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Skills Cycle

SKILLS DEVELOPMENT CYCLE

There is a widely accepted doctrine of how people acquire skills. Even though this cycle is what people go through to gain skill at any activity, we will look at it here in reference to learning skills in our martial art. If you think back to your experience in learning Tang Soo Do (or any other martial art), I believe that you will be able to relate to some of these stages and maybe even recognize the stage you are going through at present. Understanding these phases of learning will enhance your goal of becoming proficient with the skills you desire. Let’s look at the four stages:

The first stage is Unconscious Incompetence. Here, you have little or no experience. You don't even know what lies ahead, you are unaware of how uncoordinated you are going to feel as you learn how to "walk" in the 3 basic stances; or when you try to coordinate your hands and arms in the Basic Actions. You have no idea what you've gotten yourself into! (Example: “Using a typewriter looks easy!” or “Driving a stick shift can’t be THAT difficult!”)

The second stage is Conscious Incompetence. As your awareness evolves into this stage, you begin to realize just how little you know and how tough the road that lies ahead is. In truth, Conscious Incompetence is a vital step in skill development; you can begin to determine your strengths and weaknesses. Much of your learning occurs here. (Why is the typewriter’s keyboard set up so crazy? I think henpecking is the way to go!” or “Let’s see, gas pedal, clutch pedal, shift lever, engine RPMs, stop sign at the top of a steep hill, a car right behind me; what do I do now???!!!”)

Stage three is Conscious Competence. Here, your skills get better and your body works with your mind to integrate your basic actions, kicks and stances. This is becoming more enjoyable and exciting for you. You are now able to "walk" properly through your forms, basic actions and fighting in the proper stances. You are now able to move through these exercises without thinking about each individual motion. Now, you are able to concentrate more on the combinations; watch your opponent and react to what they are doing, etc. Your brain may occasionally go into overload, but in general, Conscious Competence is an enjoyable stage. Most people spend considerably more time here than in the first two stages. It is also a plateau where many students remain. (“OK, I’ve got this QWERTY thing down now, but sometimes I still have to look.” or “I’m cool with this stick shift now, it’s actually kinda fun; Dad, can I drive the Ferrari now?”)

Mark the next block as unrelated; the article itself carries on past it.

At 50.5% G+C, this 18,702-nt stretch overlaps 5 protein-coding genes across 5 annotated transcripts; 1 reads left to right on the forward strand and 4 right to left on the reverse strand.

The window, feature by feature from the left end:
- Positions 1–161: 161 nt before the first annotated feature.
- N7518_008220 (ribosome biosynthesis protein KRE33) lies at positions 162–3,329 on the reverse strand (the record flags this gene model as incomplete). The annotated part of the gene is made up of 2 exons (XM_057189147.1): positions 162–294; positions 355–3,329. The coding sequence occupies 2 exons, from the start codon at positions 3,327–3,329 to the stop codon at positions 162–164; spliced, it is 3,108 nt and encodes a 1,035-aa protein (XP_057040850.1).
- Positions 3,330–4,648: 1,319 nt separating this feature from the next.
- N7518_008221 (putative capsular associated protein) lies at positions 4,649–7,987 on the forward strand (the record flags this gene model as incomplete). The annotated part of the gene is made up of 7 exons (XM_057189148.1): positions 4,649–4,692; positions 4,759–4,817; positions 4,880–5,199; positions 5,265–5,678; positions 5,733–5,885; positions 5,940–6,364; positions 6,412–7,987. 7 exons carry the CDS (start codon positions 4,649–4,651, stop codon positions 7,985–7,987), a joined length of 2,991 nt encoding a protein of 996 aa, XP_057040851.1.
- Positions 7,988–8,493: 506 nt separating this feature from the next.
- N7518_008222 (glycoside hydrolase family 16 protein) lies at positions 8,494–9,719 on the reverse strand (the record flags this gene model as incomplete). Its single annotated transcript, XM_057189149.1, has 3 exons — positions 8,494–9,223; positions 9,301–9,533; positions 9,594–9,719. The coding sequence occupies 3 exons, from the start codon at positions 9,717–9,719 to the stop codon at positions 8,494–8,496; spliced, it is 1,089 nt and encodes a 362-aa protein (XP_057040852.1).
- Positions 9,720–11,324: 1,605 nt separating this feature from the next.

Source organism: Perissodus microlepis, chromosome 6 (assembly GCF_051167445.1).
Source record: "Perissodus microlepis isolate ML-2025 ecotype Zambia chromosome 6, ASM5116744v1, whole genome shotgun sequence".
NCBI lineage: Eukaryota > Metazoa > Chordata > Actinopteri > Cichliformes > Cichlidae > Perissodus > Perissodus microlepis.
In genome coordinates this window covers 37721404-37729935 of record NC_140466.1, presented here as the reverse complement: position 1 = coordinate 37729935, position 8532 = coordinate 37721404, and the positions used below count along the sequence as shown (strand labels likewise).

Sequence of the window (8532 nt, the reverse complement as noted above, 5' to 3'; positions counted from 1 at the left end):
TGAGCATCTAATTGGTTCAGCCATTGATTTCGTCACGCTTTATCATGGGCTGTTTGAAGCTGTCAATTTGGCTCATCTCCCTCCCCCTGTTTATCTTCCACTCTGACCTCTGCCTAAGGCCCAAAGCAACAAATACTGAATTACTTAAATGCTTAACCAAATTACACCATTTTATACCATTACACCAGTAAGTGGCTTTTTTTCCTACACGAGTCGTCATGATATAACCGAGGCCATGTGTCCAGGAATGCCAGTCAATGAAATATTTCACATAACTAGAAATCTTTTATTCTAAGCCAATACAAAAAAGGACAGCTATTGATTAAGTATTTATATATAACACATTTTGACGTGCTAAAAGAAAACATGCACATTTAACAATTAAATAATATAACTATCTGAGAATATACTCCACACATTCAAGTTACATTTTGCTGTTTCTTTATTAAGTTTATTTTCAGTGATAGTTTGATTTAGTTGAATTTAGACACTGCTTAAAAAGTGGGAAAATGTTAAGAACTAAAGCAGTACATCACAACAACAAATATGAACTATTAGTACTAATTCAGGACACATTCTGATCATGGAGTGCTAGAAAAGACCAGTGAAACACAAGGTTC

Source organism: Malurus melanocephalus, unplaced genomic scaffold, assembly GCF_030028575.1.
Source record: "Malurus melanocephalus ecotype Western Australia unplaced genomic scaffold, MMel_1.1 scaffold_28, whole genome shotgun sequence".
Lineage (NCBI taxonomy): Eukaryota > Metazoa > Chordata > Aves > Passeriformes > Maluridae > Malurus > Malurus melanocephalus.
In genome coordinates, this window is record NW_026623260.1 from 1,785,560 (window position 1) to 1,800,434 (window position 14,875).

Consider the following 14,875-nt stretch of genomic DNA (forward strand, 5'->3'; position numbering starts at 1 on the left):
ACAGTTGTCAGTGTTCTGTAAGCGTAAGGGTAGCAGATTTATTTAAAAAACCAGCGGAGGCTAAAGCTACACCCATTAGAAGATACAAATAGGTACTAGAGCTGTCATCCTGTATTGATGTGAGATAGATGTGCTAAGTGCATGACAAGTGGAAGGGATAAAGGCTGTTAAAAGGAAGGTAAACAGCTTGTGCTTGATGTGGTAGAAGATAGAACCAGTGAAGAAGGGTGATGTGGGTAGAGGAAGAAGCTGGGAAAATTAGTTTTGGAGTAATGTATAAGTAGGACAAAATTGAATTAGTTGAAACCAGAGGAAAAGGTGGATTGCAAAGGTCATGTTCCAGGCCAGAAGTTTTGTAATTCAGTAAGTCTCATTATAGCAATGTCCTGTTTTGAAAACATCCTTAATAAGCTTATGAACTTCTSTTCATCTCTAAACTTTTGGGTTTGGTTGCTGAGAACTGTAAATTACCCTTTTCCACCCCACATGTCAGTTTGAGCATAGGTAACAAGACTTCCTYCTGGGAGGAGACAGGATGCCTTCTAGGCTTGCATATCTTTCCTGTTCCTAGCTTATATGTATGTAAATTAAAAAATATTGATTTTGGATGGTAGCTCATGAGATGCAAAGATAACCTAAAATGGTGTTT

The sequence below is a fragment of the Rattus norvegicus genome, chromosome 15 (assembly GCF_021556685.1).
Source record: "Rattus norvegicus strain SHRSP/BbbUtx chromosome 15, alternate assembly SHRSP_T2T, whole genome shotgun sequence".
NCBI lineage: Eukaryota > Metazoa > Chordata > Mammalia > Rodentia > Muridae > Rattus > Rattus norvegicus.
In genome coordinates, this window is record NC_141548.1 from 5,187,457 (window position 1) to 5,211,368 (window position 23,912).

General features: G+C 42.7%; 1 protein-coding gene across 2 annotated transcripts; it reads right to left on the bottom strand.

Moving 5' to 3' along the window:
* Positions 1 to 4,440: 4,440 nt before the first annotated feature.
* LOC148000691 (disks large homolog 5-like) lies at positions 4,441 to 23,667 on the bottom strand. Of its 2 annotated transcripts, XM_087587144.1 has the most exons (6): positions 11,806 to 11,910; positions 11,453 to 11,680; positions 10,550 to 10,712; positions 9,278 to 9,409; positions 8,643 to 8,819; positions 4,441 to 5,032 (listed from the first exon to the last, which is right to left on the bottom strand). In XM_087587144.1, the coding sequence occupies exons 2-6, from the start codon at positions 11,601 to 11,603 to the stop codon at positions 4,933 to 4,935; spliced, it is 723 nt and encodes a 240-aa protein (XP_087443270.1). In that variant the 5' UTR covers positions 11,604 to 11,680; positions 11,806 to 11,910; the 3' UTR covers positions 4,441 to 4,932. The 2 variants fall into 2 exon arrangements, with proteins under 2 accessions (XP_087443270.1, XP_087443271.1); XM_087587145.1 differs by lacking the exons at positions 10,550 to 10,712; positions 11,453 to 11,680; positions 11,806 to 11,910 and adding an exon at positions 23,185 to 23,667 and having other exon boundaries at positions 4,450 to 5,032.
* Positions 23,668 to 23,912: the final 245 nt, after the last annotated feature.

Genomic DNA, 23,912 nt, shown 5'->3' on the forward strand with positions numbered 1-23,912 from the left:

True mastery isn't attained until the fourth stage of skill development, Unconscious Competence. This is the place where there is little or no difference between what the body has practiced to perfection and what the mind has learned. You no longer think about your stance, your blocks, your punches, your kicks. Instead, you're free to respond to your opponent(s) without conscious thought. Others are amazed at how you seem to know what your opponent is going to do before he ever moves. Your forms flow smoothly with power and grace. You rarely seem to lose your balance, despite the difficulty of the combinations you use. Those who manage to reach this level of mastery are few indeed. (Typing close to 100 words per minute, while listening to someone dictate and wondering what you’re going to have for dinner later that night! or Formula One road racing in a 1500 hp Ferrari at the Monaco Grand Prix!)

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